Going whole hog with chef Justin Sutherland

Handsome Hog Chef Justin Sutherland talks heritage pork, whole-animal cuisine, and ramping up for Cochon555

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Justin Sutherland // Photo by Madalyn Rowell

Handsome Hog makes no bones about its commitment to whole-animal prep and decidedly pig-centric cuisine. So it makes sense that the Hog’s chef Justin Sutherland should make the list of standout Twin Cities-area chefs invited to compete in the Cochon555 showdown.

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“We use every part of the pig in every dish—it’s really a celebration of the pig,” says Sutherland of his mindful approach to cooking at Handsome Hog. “And we celebrate the animal as it was before we genetically altered it to something totally different.”

Since 2008, the Cochon555 competition has taken that farm-to-table, artisan food ethos on the road—inviting five top chefs in food-forward cities from coast to coast to create imaginative dishes from five whole heritage breed pigs. Minneapolis is the second stop, with its stand-up, marathon tasting event (aka “locavore heaven”) taking place on February 19 at the Loews Minneapolis Hotel.

Sutherland’s focus on whole-animal cooking at Handsome Hog is perfectly in-step with the mission behind Cochon555, which is to educate the public and support farms that commit to raising heritage pig breeds.

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“People are eating differently these days. They want to eat healthy, support the people who make their food, and know where their food comes from,” he says. “And people are realizing you can eat well and celebrate without putting on a suit coat or spending $1,000.”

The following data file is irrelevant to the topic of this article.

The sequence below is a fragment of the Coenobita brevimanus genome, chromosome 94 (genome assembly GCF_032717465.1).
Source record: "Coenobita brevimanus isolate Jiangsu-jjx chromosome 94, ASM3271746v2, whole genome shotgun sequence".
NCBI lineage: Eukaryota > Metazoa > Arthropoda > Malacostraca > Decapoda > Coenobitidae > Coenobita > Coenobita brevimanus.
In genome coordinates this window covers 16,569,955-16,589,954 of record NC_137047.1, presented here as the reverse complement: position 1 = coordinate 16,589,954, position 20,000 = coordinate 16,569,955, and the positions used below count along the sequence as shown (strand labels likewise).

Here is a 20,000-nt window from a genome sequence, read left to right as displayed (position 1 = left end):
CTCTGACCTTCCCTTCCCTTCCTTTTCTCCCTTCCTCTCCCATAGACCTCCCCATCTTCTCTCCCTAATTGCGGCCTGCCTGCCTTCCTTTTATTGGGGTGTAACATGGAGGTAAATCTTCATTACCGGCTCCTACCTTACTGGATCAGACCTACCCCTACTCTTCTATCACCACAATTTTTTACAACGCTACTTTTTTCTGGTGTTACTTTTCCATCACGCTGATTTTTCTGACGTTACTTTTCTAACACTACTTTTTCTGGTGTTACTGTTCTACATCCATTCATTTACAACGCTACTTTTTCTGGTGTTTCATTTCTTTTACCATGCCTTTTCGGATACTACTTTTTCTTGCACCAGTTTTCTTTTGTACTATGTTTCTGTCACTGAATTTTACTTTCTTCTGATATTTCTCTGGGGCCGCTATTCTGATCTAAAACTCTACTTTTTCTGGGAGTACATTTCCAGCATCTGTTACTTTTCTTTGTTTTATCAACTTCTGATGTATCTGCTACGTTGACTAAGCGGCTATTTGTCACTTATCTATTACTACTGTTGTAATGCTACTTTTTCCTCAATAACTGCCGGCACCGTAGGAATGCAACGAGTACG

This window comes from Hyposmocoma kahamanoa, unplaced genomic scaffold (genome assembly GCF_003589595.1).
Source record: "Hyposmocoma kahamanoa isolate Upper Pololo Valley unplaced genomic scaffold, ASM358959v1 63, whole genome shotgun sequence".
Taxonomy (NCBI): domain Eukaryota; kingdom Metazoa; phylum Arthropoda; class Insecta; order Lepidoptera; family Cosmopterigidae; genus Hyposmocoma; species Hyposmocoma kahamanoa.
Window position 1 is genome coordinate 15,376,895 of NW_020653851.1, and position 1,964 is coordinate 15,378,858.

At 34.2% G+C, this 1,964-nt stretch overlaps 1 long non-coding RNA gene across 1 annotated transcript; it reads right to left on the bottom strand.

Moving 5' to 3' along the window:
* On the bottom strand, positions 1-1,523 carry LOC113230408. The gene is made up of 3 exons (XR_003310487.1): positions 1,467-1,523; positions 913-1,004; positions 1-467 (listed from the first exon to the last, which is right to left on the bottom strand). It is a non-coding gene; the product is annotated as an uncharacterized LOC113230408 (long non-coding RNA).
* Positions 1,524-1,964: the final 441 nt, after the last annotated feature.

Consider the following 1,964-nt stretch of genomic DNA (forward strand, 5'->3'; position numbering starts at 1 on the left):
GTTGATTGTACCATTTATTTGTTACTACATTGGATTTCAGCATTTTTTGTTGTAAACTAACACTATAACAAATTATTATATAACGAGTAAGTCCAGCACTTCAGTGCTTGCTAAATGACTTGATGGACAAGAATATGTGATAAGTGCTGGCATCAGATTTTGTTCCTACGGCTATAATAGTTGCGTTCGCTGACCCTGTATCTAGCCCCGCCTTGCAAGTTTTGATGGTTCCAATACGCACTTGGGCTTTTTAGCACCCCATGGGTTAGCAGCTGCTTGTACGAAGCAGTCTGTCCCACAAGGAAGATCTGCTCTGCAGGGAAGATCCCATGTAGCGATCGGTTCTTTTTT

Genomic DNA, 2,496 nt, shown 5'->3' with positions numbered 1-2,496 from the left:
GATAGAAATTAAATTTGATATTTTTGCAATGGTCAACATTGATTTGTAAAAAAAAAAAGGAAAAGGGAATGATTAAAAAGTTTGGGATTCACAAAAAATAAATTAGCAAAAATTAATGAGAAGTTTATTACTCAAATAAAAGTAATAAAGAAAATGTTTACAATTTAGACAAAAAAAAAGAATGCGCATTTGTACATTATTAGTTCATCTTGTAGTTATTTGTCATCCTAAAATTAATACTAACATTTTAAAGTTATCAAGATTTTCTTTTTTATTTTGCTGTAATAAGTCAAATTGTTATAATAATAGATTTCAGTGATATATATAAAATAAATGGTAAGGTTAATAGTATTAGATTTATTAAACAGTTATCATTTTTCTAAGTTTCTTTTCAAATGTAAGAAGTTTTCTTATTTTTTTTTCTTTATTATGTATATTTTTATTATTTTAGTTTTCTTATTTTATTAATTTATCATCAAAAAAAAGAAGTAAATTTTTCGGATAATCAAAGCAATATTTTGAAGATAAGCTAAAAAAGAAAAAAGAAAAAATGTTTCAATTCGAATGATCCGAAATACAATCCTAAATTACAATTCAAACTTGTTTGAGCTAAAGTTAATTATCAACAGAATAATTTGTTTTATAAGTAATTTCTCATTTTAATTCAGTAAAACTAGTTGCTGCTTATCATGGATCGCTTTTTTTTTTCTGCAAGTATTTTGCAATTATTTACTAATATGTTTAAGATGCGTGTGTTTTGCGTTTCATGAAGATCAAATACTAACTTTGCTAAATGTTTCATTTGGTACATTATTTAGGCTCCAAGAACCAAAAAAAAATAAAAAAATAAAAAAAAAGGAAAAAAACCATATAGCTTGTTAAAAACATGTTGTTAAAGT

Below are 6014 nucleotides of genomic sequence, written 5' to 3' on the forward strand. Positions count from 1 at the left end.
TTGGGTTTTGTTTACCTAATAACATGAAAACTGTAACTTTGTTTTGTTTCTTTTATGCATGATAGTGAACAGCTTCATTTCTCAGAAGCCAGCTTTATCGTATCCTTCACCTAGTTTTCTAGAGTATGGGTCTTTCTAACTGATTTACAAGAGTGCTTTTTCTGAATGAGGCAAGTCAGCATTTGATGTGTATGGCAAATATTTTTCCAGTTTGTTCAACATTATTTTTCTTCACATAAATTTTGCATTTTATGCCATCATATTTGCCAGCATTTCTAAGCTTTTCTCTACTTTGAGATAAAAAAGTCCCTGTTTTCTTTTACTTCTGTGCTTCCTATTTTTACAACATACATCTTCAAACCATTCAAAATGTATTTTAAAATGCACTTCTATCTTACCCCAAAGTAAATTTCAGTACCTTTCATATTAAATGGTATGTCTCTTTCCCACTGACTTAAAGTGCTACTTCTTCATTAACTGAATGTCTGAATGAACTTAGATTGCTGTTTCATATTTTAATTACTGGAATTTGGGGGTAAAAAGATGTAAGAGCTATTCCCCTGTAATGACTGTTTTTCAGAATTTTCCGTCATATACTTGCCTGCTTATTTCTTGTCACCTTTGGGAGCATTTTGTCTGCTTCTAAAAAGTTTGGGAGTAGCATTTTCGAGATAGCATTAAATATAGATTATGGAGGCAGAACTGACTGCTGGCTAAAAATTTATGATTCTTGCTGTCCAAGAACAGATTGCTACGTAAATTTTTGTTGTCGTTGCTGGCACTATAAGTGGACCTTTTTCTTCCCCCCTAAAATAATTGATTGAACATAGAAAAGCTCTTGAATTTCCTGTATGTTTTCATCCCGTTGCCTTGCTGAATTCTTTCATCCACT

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Justin Sutherland breaking down a pig at Handsome Hog // Photo by Madalyn Rowell

Sutherland has assembled a team of local culinary phenoms for Cochon555, including Craig Kaiser, owner of Cry Baby Craig’s Hot Sauce; Donald Gonzalez, executive chef for the Madison Restaurant Group; Shawn Scepan, kitchen lead at Handsome Hog; Fitzgerald’s executive chef Graham Messenger; and Handsome Hog pastry chef Cheyenne Broughton.

“They all bring different expertise, including areas where I’m not the strongest,” Sutherland says. They met early and often to finalize their menu, but they won’t meet their assigned pig—a Gloucestershire Old Spots—until February 9. That’s when it’ll show up whole, skin-on, at Handsome Hog. After that, it’s an all-out prep-fest until the big day.

Related post: Malt smoking with Handsome Hog and Tin Whiskers

Like the other four chefs chosen to compete at the Minneapolis event, Sutherland and his team will create six dishes from one whole pig. All-told, the competing chefs will serve up between 1,300 and 3,000 plates to some of the Twin Cities’ choosiest diners, who’ll also cast a vote on which team will advance to the year-end Grand Cochon competition in Chicago. The events—both the ticket sales and meat auctions—benefit the aptly-named Piggy Bank foundation.

As for incorporating lesser-known bits of pig into your own cooking repertoire? Sutherland knows it can be daunting for home cooks, but he offers some pointers:

  • First and foremost, make friends with a good butcher who can give you quality, fresh cuts and suggest ways to use them.
  • “Trotters [pig’s feet] make a phenomenal stock, which capitalizes on the collagen in the knuckle meat and skin,” Sutherland says. At Handsome Hog, it’s a key ingredient in the collard greens.
  • Three words: Pickled. Pigs. Ears. (They’re not just for dogs!)
  • “Get chitlins in the diet,” Sutherland says. “That’s nothing new for soul food people.” Chitterlings, aka “chitlins,” are—ahem—pig intestines.

Let loose, relax, and don’t be afraid to experiment. If nothing else, approach it like Sutherland’s approaching Cochon555: “There’s always bourbon involved,” he says.

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Inside Handsome Hog // Photo by Madalyn Rowell

Tickets to the Minneapolis event on Feb. 19 start at $125. Or if you can’t be there in-person, follow the action on Instagram, Twitter, and Facebook.

 
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